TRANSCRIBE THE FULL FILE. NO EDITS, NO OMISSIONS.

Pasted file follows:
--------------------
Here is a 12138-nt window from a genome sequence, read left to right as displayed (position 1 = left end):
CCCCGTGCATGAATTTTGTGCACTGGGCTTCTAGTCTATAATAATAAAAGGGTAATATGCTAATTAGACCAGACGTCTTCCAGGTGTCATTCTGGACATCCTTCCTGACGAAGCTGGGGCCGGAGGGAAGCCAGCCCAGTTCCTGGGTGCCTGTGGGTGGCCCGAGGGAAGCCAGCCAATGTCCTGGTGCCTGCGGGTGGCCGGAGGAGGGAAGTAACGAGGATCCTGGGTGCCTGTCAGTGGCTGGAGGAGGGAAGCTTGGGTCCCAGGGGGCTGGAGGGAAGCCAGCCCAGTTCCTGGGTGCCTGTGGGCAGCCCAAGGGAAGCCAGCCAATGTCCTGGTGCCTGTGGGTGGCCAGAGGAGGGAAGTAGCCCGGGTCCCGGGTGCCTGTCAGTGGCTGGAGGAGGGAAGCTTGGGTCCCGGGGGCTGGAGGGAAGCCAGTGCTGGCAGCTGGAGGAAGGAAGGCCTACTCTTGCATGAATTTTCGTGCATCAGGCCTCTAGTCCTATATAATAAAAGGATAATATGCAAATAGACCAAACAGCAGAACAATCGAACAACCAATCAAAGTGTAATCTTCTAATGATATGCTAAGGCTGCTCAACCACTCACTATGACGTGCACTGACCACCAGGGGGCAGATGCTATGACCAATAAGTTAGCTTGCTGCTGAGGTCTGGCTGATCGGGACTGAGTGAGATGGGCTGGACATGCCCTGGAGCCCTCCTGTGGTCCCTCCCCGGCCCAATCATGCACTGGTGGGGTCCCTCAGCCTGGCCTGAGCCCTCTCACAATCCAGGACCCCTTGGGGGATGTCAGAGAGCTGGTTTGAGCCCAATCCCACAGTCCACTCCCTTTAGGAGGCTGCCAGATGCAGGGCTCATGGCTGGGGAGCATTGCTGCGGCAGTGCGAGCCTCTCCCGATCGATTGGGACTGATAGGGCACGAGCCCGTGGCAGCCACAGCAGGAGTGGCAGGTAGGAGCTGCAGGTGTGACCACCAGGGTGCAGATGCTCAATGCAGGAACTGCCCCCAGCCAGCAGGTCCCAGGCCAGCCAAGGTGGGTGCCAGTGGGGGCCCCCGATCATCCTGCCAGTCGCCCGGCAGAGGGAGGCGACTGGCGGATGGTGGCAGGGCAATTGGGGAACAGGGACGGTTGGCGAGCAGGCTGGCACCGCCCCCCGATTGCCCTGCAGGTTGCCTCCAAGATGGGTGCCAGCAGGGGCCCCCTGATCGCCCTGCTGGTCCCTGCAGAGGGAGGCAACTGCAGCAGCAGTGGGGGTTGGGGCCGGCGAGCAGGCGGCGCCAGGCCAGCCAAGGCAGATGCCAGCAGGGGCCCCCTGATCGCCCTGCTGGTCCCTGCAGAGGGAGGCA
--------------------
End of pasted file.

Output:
Here is a 12138-nt window from a genome sequence, read left to right as displayed (position 1 = left end):
CCCCGTGCATGAATTTTGTGCACTGGGCTTCTAGTCTATAATAATAAAAGGGTAATATGCTAATTAGACCAGACGTCTTCCAGGTGTCATTCTGGACATCCTTCCTGACGAAGCTGGGGCCGGAGGGAAGCCAGCCCAGTTCCTGGGTGCCTGTGGGTGGCCCGAGGGAAGCCAGCCAATGTCCTGGTGCCTGCGGGTGGCCGGAGGAGGGAAGTAACGAGGATCCTGGGTGCCTGTCAGTGGCTGGAGGAGGGAAGCTTGGGTCCCAGGGGGCTGGAGGGAAGCCAGCCCAGTTCCTGGGTGCCTGTGGGCAGCCCAAGGGAAGCCAGCCAATGTCCTGGTGCCTGTGGGTGGCCAGAGGAGGGAAGTAGCCCGGGTCCCGGGTGCCTGTCAGTGGCTGGAGGAGGGAAGCTTGGGTCCCGGGGGCTGGAGGGAAGCCAGTGCTGGCAGCTGGAGGAAGGAAGGCCTACTCTTGCATGAATTTTCGTGCATCAGGCCTCTAGTCCTATATAATAAAAGGATAATATGCAAATAGACCAAACAGCAGAACAATCGAACAACCAATCAAAGTGTAATCTTCTAATGATATGCTAAGGCTGCTCAACCACTCACTATGACGTGCACTGACCACCAGGGGGCAGATGCTATGACCAATAAGTTAGCTTGCTGCTGAGGTCTGGCTGATCGGGACTGAGTGAGATGGGCTGGACATGCCCTGGAGCCCTCCTGTGGTCCCTCCCCGGCCCAATCATGCACTGGTGGGGTCCCTCAGCCTGGCCTGAGCCCTCTCACAATCCAGGACCCCTTGGGGGATGTCAGAGAGCTGGTTTGAGCCCAATCCCACAGTCCACTCCCTTTAGGAGGCTGCCAGATGCAGGGCTCATGGCTGGGGAGCATTGCTGCGGCAGTGCGAGCCTCTCCCGATCGATTGGGACTGATAGGGCACGAGCCCGTGGCAGCCACAGCAGGAGTGGCAGGTAGGAGCTGCAGGTGTGACCACCAGGGTGCAGATGCTCAATGCAGGAACTGCCCCCAGCCAGCAGGTCCCAGGCCAGCCAAGGTGGGTGCCAGTGGGGGCCCCCGATCATCCTGCCAGTCGCCCGGCAGAGGGAGGCGACTGGCGGATGGTGGCAGGGCAATTGGGGAACAGGGACGGTTGGCGAGCAGGCTGGCACCGCCCCCCGATTGCCCTGCAGGTTGCCTCCAAGATGGGTGCCAGCAGGGGCCCCCTGATCGCCCTGCTGGTCCCTGCAGAGGGAGGCAACTGCAGCAGCAGTGGGGGTTGGGGCCGGCGAGCAGGCGGCGCCAGGCCAGCCAAGGCAGATGCCAGCAGGGGCCCCCTGATCGCCCTGCTGGTCCCTGCAGAGGGAGGCA